Top: Vietnamese slaw, made with a fish sauce-accented vinaigrette. Center: Conventional American cole slaw with mayonnaise (photo courtesy Blu Restaurant | NYC). Bottom: Vietnamese fish sauce (photo courtesy Red Boat).
So many slaws, so little time! On summer weekends, we try different slaw recipes and different potato salads.
When made without mayonnaise, cole slaw is a very low calorie food, and cabbage is an antioxidant-packed cruciferous vegetable. That’s what you’ll find in the Asian-style slaw recipe below.
Today’s tip also highlights a relatively unfamiliar ingredient to Americans, fish sauce. But first:
WHAT’S A SLAW & WHY IS IT “COLE?”
Long part of the culinary repertoire, “koolsla,” short for “koolsalade,” means cabbage salad in Dutch; Dutch travelers to the New World made the dish with local cabbage. Instead of being torn into bite-size pieces like lettuce salad, the cabbage was thinly sliced or shredded.
Cabbage, the “kool,” is pronounced “cole.” “Sla” is short for “salade.” The term got anglicized in the 18th century as cole slaw (and sometimes, cold slaw).
In English, “slaw” came to specify a salad of shredded vegetables. Over time, shredded cabbage slaw was joined by carrot slaw and more recently, broccoli slaw and shaved Brussels sprouts slaw.
WHAT IS FISH SAUCE?
Called nam pla in Thai and nuoc mam (“salted fish water”) in Vietnamese, fish sauce is an amber-hued condiment prepared from fermented anchovies and salt. An umami flavor lauded as “the fifth taste” after sweet, sour, bitter and salty, fish sauce is a major ingredient and condiment in Thai and Vietnamese cuisine.
Numerous brands are imported to the U.S., including Red Boat Fish Sauce.
Umami, The Fifth Taste
Fish sauce provides a flavor known as umami, often explained as savory or brothy.
We consume “umami foods” every day: anchovy paste, asparagus, beef stew, bouillon, cured ham, ketchup, lamb shank, miso sauce and soup, MSG, mushrooms, Parmesan cheese, ripe and sun-dried tomatoes, soy sauce, steak sauce and Worcestershire sauce, among others.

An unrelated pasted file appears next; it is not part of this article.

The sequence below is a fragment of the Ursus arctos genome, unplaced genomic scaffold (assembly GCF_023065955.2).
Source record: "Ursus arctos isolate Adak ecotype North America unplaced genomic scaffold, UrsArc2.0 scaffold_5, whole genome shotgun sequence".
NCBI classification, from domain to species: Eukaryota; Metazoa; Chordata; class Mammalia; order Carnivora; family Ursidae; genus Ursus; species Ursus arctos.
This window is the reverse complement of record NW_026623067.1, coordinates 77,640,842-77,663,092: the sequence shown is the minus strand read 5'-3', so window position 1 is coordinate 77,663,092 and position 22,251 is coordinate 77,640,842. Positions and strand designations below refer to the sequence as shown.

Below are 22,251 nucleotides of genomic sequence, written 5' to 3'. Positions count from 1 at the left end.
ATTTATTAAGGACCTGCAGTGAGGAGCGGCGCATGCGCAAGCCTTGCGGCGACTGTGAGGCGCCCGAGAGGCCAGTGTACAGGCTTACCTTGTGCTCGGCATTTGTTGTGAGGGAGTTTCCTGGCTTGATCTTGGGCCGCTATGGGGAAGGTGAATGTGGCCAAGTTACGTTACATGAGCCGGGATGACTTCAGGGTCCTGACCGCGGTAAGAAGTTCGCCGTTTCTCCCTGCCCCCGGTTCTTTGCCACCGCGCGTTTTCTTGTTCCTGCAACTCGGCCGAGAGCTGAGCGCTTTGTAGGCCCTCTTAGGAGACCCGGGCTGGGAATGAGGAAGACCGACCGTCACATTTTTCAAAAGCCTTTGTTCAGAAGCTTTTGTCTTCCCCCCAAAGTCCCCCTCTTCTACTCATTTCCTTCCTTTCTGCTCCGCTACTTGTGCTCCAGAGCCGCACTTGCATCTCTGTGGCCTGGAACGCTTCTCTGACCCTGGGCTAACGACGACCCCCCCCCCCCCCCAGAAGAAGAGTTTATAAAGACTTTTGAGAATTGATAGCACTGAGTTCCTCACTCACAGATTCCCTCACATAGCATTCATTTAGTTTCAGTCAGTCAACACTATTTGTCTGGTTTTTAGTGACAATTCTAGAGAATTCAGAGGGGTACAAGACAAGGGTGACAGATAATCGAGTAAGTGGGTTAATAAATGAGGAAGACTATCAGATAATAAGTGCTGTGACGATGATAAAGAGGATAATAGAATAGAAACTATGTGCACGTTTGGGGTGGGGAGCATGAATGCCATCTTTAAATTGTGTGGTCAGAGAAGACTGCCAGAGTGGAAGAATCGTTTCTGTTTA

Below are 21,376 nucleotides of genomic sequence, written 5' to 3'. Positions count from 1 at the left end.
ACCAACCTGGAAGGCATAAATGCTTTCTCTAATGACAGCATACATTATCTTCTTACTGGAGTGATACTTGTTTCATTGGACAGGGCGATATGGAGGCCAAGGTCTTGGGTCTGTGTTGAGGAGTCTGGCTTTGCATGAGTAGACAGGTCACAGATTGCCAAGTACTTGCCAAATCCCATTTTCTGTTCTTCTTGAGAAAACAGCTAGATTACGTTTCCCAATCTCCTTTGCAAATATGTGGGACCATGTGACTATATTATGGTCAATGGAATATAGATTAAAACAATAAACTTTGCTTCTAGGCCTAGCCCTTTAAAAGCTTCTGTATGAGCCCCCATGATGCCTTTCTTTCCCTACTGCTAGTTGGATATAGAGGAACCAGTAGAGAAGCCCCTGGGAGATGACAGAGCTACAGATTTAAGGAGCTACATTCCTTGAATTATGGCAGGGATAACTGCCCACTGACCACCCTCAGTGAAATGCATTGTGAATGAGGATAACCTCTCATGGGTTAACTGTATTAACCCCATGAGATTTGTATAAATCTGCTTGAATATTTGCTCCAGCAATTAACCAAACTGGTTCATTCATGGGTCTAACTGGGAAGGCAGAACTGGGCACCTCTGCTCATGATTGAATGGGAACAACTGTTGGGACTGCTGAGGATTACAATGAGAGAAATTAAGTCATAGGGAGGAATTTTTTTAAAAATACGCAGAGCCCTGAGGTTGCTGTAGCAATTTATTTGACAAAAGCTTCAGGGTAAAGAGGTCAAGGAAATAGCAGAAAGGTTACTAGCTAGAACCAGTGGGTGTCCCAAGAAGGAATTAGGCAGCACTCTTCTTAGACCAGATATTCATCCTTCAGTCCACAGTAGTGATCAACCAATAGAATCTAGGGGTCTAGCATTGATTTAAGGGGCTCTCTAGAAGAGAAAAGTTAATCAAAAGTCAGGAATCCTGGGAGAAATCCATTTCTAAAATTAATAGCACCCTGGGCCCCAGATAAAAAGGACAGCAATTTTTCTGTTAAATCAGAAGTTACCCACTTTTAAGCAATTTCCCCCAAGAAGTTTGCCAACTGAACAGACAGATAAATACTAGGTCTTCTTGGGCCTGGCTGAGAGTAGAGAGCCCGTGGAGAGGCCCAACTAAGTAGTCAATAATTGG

European Garum & Colatura Di Alici
Umami and fish sauce are also part of Western culture. Beginning in Greece and appearing in nearly every ancient Roman recipe as early as the 7th and 8th centuries B.C.E., garum, a fermented fish sauce, was the universal condiment used to add flavor to food.
As ketchup (and more lately, hot sauce) is to American fare, as soy sauce is to Chinese cuisine, the favorite condiment in ancient Rome was garum, an anchovy sauce. It involved into colatura di alici, juice of anchovies, still popular in Italy. It’s also called anchovy sauce or anchovy syrup; the latter is inaccurate, as a syrup is a thick, viscous liquid.
As strange as “anchovy juice” may sound, colatura is an aromatic condiment that enhances any dish, adding flavor without fuss.
Ask any great Italian chef, and you’ll probably find that colatura di alibi is their secret ingredient. Chef Lidia Bastianich uses a touch of colatura instead of salt.
Colatura (the word comes from the Latin colare, to strain) is made by curing anchovies with salt and extracting the free-run liquid that drains from them. It’s a laborious and painstaking process to create a truly artisan food. Different brands are imported from Italy.
Things came full circle in the 19th century when a British sea captain Henry Lewis Edwardes (1788–1866) brought the recipe for a fish sauce condiment home after travels in India. It somehow got to John Wheeley Lea and William Henry Perrins, two dispensing chemists (pharmacists) in Worcester, England, who created the first “umami sauce” (Worcestershire Sauce) sold commercially in England, in 1837.
Here are more uses for fish sauce, colatura di alici, or whatever you choose to call it.